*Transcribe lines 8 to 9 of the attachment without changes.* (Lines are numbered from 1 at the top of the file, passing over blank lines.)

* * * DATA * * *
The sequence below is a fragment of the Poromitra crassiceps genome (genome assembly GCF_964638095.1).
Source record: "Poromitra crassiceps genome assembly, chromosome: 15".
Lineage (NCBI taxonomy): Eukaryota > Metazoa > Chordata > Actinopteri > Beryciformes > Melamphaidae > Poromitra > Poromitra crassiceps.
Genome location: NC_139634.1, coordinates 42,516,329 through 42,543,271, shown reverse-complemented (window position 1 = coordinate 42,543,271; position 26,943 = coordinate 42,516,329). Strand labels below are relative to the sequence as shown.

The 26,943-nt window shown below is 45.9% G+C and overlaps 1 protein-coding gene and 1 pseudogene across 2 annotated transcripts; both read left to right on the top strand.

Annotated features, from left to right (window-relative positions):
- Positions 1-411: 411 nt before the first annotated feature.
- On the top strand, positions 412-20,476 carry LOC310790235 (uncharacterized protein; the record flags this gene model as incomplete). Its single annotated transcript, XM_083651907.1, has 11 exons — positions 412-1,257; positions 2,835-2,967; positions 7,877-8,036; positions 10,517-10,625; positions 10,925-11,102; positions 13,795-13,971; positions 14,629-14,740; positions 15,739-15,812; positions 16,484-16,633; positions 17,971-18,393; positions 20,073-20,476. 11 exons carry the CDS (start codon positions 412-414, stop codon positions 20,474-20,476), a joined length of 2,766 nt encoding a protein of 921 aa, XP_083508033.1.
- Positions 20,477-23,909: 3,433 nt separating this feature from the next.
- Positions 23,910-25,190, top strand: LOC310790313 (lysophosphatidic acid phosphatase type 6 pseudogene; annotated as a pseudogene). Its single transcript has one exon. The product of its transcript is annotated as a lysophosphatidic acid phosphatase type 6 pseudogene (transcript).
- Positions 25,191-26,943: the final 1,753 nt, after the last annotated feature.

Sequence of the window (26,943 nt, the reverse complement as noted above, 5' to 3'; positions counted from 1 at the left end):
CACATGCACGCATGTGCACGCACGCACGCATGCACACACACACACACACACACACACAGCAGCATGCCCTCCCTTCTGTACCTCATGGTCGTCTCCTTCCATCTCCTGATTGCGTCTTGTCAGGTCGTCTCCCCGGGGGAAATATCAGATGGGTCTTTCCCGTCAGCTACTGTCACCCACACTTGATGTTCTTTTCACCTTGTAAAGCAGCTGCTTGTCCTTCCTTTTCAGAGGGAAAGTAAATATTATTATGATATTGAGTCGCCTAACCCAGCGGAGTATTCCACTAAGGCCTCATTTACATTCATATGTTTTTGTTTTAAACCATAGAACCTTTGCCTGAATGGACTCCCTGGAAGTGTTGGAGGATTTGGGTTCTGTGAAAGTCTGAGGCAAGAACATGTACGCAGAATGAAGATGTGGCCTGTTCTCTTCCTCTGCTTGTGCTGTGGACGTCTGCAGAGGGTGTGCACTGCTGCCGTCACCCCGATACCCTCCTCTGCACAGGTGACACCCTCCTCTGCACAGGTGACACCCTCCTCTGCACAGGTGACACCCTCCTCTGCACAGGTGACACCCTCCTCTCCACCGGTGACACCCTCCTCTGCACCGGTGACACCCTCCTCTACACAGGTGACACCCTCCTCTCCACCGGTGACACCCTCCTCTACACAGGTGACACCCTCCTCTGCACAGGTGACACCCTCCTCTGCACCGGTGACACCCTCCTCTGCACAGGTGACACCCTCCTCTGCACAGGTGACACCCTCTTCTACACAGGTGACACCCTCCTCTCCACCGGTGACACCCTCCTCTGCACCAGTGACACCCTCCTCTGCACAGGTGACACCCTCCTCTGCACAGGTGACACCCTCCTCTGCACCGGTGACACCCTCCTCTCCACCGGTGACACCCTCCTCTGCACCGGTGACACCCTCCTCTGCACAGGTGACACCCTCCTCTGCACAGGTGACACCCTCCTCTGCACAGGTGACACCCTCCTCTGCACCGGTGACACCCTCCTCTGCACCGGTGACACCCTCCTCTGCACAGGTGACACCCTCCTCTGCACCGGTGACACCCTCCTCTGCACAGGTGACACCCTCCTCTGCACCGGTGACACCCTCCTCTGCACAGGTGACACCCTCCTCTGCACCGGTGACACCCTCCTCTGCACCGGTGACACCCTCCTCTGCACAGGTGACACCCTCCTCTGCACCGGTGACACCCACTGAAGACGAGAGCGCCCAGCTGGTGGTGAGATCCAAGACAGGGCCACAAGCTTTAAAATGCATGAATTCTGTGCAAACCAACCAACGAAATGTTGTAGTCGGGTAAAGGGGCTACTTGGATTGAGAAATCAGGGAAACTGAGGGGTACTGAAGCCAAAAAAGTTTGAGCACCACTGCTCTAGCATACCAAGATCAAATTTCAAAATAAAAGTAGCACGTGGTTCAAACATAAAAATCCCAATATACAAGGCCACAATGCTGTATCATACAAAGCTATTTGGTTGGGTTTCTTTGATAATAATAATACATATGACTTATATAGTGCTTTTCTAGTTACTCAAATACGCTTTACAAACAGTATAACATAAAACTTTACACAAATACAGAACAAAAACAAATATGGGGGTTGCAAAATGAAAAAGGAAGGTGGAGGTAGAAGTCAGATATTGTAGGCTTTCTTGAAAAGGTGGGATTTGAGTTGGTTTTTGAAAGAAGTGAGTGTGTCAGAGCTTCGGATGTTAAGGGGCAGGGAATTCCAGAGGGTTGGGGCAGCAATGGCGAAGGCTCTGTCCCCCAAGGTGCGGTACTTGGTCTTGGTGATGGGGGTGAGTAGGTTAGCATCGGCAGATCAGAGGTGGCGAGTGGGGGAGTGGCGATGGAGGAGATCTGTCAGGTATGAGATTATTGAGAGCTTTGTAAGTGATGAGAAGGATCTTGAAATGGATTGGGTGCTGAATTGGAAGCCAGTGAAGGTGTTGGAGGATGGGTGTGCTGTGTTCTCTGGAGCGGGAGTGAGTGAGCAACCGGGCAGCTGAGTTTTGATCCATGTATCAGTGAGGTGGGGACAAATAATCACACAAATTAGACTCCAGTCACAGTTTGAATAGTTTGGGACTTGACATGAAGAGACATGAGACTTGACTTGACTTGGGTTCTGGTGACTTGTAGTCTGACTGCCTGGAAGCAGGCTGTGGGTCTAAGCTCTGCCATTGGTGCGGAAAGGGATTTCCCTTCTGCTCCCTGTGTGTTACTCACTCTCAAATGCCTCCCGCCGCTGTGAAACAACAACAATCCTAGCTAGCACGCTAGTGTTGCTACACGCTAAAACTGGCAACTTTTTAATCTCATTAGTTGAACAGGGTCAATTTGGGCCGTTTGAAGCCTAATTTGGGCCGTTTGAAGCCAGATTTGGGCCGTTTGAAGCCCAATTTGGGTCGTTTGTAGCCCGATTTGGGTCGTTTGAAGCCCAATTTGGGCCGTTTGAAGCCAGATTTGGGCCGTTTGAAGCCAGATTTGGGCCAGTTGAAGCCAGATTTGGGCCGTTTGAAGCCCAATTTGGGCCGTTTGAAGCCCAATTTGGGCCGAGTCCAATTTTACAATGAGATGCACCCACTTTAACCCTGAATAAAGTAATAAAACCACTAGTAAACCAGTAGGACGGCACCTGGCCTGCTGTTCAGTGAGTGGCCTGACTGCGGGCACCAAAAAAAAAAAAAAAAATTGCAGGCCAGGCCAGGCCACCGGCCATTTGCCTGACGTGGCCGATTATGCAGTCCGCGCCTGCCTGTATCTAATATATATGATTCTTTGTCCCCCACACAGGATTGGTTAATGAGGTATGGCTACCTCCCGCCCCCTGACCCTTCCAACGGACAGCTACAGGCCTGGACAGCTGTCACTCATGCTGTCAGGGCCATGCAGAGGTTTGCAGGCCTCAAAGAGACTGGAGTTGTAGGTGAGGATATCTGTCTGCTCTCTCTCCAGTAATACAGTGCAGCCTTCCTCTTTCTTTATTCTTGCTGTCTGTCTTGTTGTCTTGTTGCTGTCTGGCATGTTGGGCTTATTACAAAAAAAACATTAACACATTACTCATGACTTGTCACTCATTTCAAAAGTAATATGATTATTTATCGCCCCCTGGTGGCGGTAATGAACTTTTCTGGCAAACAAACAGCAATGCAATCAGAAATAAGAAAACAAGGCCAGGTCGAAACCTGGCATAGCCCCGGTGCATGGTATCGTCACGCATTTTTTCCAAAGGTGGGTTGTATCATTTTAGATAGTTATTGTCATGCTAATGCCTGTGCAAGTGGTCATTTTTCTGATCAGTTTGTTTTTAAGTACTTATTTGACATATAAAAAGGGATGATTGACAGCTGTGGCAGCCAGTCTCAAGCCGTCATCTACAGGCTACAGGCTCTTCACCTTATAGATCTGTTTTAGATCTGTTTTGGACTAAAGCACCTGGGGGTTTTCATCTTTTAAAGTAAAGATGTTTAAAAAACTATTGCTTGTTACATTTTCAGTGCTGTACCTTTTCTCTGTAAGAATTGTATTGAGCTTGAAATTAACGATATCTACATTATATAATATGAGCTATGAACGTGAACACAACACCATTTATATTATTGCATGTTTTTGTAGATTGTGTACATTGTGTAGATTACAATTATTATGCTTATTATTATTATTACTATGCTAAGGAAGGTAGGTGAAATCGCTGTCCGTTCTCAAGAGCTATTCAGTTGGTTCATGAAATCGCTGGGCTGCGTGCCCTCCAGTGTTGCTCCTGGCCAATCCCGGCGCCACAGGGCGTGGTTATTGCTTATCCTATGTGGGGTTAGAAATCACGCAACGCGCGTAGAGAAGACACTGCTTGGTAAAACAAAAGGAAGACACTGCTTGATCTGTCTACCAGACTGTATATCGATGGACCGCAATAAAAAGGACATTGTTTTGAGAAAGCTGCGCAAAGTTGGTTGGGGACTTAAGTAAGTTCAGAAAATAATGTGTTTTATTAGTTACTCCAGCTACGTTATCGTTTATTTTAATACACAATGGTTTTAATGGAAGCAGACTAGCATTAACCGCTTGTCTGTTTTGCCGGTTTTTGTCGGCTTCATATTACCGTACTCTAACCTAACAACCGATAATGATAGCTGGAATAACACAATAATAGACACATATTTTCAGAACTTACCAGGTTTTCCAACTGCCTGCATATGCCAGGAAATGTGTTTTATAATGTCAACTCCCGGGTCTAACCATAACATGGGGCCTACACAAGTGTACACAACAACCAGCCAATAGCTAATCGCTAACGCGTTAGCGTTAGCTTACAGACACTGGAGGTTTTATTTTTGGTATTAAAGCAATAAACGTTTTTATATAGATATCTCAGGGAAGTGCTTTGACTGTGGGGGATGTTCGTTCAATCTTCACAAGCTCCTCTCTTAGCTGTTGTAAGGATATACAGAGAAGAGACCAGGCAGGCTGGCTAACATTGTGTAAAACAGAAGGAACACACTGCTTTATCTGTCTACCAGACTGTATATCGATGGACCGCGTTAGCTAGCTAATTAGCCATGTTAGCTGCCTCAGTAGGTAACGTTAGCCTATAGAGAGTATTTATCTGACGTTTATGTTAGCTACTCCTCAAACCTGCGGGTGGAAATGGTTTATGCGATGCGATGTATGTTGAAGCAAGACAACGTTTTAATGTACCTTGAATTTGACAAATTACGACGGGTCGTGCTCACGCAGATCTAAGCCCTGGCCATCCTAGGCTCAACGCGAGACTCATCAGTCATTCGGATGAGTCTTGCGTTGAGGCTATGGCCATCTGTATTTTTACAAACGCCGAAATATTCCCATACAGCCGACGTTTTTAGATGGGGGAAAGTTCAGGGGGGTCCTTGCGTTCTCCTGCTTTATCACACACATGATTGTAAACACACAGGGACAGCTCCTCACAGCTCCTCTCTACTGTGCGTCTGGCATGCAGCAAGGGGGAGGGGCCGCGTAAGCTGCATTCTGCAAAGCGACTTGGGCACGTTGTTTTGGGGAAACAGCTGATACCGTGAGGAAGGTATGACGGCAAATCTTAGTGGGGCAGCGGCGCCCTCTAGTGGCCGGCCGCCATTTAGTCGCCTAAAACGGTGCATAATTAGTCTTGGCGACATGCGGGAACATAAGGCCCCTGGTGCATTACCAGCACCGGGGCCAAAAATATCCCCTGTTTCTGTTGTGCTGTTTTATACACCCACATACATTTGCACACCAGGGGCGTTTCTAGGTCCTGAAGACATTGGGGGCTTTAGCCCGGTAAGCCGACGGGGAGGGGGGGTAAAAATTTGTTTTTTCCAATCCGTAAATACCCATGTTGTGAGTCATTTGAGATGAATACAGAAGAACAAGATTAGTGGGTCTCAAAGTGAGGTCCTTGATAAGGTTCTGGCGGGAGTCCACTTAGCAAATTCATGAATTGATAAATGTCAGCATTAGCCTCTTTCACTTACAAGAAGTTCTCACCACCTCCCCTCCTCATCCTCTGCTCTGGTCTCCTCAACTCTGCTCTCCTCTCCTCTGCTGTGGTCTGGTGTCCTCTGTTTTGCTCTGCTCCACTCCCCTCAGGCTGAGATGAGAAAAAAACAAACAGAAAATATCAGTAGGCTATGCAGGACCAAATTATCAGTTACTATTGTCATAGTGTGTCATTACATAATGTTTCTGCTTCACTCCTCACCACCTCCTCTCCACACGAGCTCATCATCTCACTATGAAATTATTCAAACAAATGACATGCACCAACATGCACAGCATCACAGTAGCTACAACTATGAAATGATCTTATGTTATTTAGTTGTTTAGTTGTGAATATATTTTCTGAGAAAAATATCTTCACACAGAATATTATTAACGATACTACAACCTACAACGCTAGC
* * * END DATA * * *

- On the top strand, positions 412-20,476 carry LOC310790235 (uncharacterized protein; the record flags this gene model as incomplete). Its single annotated transcript, XM_083651907.1, has 11 exons — positions 412-1,257; positions 2,835-2,967; positions 7,877-8,036; positions 10,517-10,625; positions 10,925-11,102; positions 13,795-13,971; positions 14,629-14,740; positions 15,739-15,812; positions 16,484-16,633; positions 17,971-18,393; positions 20,073-20,476. 11 exons carry the CDS (start codon positions 412-414, stop codon positions 20,474-20,476), a joined length of 2,766 nt encoding a protein of 921 aa, XP_083508033.1.
- Positions 20,477-23,909: 3,433 nt separating this feature from the next.